Google said on Wednesday that it’s rolling out a new format for “Featured snippets” that will try to answer multiple different interpretations of a vague search query.

Featured snippets are the boxed results that Google puts at the top of the page, based on an algorithmic determination of the best answer to a query.

Google’s new “Multi-faceted snippets” will provide several actionable answers to a broad query.

Google is currently only rolling out multi-faceted snippets that answer different possible implied questions, but Moxley said the plan is to expand the format to guidance-seeking questions with multiple components, like “Is it worth fixing my foundation?” That query could return snippets about cost, duration, and methods.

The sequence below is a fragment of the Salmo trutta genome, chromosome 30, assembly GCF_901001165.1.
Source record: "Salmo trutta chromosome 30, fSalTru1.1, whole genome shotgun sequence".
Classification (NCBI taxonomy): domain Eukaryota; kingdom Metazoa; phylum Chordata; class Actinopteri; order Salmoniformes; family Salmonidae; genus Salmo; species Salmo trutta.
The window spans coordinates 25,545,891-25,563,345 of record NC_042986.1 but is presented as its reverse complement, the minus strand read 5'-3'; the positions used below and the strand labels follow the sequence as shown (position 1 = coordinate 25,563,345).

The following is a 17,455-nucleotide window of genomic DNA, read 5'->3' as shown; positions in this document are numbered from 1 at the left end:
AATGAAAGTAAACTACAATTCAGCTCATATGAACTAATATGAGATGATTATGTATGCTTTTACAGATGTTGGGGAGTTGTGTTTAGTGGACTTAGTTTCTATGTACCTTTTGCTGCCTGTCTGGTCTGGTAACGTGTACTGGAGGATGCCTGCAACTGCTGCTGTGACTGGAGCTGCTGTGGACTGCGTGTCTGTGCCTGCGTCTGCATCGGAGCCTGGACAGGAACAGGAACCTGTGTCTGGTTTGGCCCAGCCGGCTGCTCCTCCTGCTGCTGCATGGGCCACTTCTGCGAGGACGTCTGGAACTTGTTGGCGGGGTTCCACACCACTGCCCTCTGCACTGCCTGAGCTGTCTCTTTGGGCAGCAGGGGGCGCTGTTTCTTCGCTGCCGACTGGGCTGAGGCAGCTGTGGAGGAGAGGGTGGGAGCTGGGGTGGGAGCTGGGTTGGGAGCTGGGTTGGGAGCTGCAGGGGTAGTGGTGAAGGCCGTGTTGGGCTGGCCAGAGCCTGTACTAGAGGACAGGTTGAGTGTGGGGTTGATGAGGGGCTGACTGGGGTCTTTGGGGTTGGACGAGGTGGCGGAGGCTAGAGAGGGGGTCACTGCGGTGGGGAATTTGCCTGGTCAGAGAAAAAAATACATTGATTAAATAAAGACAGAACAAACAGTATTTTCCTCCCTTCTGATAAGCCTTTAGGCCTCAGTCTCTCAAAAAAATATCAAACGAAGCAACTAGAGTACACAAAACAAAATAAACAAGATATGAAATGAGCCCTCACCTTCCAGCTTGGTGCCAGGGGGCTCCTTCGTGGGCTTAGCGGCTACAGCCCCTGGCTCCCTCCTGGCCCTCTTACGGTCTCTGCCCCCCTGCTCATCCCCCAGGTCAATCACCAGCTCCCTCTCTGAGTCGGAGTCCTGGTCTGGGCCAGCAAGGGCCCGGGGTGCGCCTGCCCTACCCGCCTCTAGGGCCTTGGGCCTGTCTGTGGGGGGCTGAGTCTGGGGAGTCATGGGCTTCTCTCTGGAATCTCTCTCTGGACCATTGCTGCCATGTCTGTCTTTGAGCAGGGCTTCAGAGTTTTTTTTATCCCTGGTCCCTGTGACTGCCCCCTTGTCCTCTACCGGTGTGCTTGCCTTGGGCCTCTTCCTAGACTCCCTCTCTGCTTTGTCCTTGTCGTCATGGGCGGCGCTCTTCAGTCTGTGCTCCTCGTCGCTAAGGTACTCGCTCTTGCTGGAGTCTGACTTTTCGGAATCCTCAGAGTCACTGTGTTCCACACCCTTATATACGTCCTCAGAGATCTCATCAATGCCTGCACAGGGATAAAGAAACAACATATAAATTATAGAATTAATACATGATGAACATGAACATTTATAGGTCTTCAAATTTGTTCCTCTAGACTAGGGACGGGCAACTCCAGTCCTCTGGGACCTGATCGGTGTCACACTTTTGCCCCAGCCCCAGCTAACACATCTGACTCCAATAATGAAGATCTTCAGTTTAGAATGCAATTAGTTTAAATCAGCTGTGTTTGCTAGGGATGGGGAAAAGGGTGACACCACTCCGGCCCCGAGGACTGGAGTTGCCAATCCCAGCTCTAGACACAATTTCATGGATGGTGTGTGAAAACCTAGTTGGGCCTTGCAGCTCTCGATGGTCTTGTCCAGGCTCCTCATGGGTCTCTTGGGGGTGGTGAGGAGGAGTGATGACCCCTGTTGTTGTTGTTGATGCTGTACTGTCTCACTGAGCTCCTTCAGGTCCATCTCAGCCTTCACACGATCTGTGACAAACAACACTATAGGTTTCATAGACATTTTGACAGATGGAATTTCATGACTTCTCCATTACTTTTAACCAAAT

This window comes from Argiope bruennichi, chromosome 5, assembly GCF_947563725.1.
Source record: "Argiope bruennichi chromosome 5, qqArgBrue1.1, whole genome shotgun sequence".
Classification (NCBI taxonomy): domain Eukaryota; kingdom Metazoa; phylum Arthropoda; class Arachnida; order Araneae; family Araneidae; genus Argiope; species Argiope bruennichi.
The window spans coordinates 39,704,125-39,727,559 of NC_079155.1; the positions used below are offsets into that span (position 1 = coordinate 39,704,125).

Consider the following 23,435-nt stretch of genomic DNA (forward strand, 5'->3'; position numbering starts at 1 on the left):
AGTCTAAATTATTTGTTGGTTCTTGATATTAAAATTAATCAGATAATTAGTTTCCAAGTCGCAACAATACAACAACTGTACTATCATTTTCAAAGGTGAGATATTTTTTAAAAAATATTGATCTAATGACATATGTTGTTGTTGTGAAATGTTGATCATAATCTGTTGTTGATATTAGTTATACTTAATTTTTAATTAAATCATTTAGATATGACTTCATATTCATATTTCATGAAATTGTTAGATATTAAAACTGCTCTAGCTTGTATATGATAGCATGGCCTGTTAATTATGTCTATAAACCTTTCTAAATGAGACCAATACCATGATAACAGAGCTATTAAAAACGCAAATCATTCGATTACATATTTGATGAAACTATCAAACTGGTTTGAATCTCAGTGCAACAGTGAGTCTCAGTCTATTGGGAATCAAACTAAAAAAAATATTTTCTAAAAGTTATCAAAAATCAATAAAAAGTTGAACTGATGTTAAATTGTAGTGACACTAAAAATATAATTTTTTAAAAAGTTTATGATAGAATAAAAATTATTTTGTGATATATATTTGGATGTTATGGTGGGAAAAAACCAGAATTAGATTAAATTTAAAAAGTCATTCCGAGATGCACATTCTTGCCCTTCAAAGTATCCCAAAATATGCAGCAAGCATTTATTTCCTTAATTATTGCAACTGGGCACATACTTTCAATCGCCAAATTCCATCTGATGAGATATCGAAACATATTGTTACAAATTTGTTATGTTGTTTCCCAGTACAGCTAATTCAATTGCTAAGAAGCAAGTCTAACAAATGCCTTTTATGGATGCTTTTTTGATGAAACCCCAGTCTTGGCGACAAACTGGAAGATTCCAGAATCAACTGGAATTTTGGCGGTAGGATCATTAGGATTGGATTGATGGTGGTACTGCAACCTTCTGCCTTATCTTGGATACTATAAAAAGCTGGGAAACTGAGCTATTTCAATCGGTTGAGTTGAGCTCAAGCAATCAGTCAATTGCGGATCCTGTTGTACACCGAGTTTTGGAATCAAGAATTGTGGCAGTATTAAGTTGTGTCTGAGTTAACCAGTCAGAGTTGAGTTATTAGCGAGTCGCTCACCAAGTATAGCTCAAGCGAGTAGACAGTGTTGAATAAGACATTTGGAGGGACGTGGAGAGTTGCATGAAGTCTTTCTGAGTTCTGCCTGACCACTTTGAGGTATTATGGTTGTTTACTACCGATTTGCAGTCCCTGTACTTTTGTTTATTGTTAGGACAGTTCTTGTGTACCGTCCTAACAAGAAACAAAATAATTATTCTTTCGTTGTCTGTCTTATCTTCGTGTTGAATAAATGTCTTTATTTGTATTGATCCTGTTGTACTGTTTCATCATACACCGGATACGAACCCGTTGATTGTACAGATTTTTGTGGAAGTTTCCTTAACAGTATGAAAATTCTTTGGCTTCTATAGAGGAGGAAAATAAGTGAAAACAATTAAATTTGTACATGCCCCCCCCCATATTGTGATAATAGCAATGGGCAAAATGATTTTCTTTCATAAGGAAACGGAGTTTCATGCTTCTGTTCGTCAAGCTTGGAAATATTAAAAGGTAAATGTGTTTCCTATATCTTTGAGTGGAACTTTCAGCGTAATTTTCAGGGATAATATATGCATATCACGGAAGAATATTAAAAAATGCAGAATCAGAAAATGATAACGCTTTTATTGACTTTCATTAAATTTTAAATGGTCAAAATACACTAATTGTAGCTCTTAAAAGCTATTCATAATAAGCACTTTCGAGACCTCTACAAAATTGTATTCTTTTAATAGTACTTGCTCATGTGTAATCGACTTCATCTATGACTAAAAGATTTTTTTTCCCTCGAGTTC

Because of its featured snippets and Knowledge Graph, Google’s Assistant could answer 68 percent of queries, with 90.6 percent of its answers correct, according to Stone Temple’s most recent survey, compared to 56.5 percent of questions with 81.9 percent accuracy for Cortana, 21.7 percent and 62.2 percent for Siri, and 20.7 percent and 87 percent for Alexa.

While most of its answers are correct, Google has still made some unpleasant mistakes, like returning cringe-worthy answers for “Are women evil?” or “Are Republicans fascists?” Most recently, Google hit a public relations snafu when people discovered that Home speakers could tell a user about Buddha or Mohammed, but not Jesus.

The company has since disabled answers for all religious figures, since those answers are susceptible to “Vandalism or spam”.